Solving IVP's with Laplace Transform

You probably asked yourself why Laplace transform is in Differential Equations section. Answer is simple. Because we can solve initial-value problems with the help of Laplace transform.

Let's see how it is done.

Example 1. Solve y''+4y=t, y(0)=0, y'(0)=0

First step always is to take Laplace transform of both sides.

`L(y''+4y)=L(t)`

Or

`L(y'')+4L(y)=1/s^2`

Now, since `L(y'')=s^2Y(s)-sy(0)-y'(0)` (see table of Laplace transforms) then we obtain that

`s^2Y(s)-sy(0)-y'(0)+4Y(s)=1/s^2` or using initial conditions

`s^2Y(s)-s*0-0+4Y(s)=1/s^2` which yields `Y(s)=1/(s^2(s^2+4))` .

So, to find y(t) we must find inverse Laplace transform.

Partial fraction decomposition is `A/s+B/s^2+(Cs+D)/(s^2+4)=(As(s^2+4)+B(s^2+4)+(Cs+D)s^2)/(s^2(s^2+4))=((A+C)s^3+(B+D)s^2+4As+4B)/(s^2(s^2+4))=1/(s^2(s^2+4))`

So, the following system is obtained

`{(A+C=0),(B+D=0), (4A=0),(4B=1):}` which has solution `A=0, B=1/4, C=0, D=-1/4`

So,

`y(t)=L^-1(Y(s))=L^(-1)(1/(s^2(s^2+4)))=L^-1(1/4 1/(s^2)-1/4 1/(s^2+4))=1/4 L^-1(1/s^2)-1/4 L^-1(1/(s^2+4))=1/4 t -1/8 L^-1(2/(s^2+4))=1/4t-1/8 sin(2t)`

That's all. For the linear differential equations it is always the case that we take Laplace transform, algebraically find `Y(s)` and take inverse transform to obtain solution.

Also, it is easier to solve IVP's that involve step function or dirac function with Laplace transforms.

Example 2. Solve `y''+y'=u_1(t)` , y(0)=0, y'(0)=0

Take Laplace transform

`L(y'')+L(y')=L(u_1(t))`

Or

`(s^2Y(s)-sy(0)-y'(0))+(sY(s)-y(0))=(e^-s)/s`

Applying initial conditions gives

`s^2Y(s)+sY(s)=e^(-s)/s` or `Y(s)=e^(-s) 1/(s^2(s+1))`

Partical fraction decomposition for `1/(s^2(s+1))` is `1/s^2-1/s+1/(s+1)` .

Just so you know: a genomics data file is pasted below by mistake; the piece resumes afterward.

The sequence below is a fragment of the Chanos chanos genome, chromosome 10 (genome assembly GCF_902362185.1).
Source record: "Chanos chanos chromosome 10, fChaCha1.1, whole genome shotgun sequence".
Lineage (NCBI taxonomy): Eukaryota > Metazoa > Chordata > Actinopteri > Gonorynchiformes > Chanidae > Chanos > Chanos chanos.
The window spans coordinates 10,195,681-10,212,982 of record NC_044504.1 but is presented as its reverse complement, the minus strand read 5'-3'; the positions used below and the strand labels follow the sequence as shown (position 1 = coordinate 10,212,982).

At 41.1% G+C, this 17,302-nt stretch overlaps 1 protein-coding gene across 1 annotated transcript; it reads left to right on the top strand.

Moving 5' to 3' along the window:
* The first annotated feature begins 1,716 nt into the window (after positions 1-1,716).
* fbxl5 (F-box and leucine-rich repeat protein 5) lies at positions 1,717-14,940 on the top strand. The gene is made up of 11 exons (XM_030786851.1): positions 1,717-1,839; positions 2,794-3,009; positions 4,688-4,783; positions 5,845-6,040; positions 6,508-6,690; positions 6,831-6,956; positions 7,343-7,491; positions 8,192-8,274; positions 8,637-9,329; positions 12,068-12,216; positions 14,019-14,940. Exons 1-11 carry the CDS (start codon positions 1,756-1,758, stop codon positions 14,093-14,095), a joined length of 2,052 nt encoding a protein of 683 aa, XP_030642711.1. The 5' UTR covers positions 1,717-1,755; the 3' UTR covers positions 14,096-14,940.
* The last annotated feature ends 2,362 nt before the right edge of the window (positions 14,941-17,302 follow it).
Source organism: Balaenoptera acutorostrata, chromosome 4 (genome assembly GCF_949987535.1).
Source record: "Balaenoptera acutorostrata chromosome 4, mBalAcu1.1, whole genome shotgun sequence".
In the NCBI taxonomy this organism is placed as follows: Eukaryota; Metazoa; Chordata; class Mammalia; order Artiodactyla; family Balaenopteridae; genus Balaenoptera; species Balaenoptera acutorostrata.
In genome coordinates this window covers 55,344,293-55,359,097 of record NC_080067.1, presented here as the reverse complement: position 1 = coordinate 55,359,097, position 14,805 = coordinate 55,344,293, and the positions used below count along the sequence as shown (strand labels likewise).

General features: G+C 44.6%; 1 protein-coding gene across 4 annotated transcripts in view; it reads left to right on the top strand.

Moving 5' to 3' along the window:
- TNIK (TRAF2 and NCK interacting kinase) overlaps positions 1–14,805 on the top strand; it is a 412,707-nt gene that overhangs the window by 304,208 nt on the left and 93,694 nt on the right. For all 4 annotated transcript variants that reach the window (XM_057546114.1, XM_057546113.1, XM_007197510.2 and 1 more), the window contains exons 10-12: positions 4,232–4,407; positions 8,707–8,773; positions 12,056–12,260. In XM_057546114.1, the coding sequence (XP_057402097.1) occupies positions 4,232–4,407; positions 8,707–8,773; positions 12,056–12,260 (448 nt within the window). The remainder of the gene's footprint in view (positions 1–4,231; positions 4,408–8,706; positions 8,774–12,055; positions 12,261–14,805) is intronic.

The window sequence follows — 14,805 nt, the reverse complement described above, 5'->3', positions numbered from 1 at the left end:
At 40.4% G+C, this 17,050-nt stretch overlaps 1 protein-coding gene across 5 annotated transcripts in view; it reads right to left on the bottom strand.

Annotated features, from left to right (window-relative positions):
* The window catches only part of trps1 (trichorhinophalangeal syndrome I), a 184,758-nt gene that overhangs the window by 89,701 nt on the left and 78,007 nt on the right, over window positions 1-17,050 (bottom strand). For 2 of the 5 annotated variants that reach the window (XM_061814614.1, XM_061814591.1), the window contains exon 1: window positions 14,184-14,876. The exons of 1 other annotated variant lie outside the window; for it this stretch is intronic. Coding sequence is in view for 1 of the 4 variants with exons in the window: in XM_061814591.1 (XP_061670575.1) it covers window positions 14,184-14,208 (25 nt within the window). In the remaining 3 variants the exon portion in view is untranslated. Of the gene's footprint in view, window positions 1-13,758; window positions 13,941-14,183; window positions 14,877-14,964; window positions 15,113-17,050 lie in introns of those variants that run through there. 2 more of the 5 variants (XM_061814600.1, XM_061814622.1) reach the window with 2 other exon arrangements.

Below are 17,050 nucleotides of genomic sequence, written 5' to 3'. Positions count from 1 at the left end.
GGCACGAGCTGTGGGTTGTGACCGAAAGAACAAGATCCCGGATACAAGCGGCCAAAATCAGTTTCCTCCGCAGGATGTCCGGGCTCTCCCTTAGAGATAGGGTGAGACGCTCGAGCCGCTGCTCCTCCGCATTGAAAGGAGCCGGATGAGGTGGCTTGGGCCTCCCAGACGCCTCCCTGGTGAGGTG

So,

`y(t)=L^-1(e^(-s) 1/s^2)-L^-1(e^(-s) 1/s)+L^-1(e^(-s) 1/(s+1))=u_1(t)(t-1)-u_1(t)1+u_1(t)e^(-(t-1))=u_1(t)(t-2+e^(1-t))`

Of course we could rewrite Heaviside function by definition and solve differential equation on each interval separately, but this requires more amount of work.

Example 3. Calculate `y''+y'=t` , y(2)=0, y'(2)=0

Notice that initial conditions are not at 0. In order to use Laplace transform we need initial conditions to be at 0. For this use change of variable: let `a=t-2` then :

`y''(a+2)+y'(a+2)=a+2` , y(0)=0, y'(0)=0

To simplify expression let `y(a+2)=u(a)` then `y'(a+2)=u'(a)` and `y''(a+2)=u''(a)` , so equation can be rewritten as

`u''+u'=a+2` , u(0)=0, u'(0)=0

Now we can use Laplace transform:

`L(u'')+L(u')=L(a)+L(2)`

`s^2U(s)-su(0)-u'(0)+sU(s)-u(0)=1/s^2+2/s`

Applying initial conditions gives

`U(s)=(1/s^2+2/s)/(s^2+s)=(2s+1)/(s^3(s+1))`

Partial fraction decomposition is (verify!) `1/s^3+1/s^2+1/(s+1)-1/s`

So, `u(a)=L^-1(1/s^3+1/s^2+1/(s+1)-1/s)=L^-1(1/2 2/s^3+1/s^2+1/(s+1)-1/s)=1/2a^2+a+e^(-a)-1`

However we need `y(t)` , not `u(a)` . Recall, that `y(t)=y(a+2)=u(a)=u(t-2)` , so

`y(t)=1/2 (t-2)^2+t-2+e^(-(t-2))-1=1/2 t^2-t-1+e^(2-t)`

Laplace transform can be used to solve linear equations with non-constant coefficients, but in general it is very hard to solve them and Laplace transform can rearely help, however such cases exist.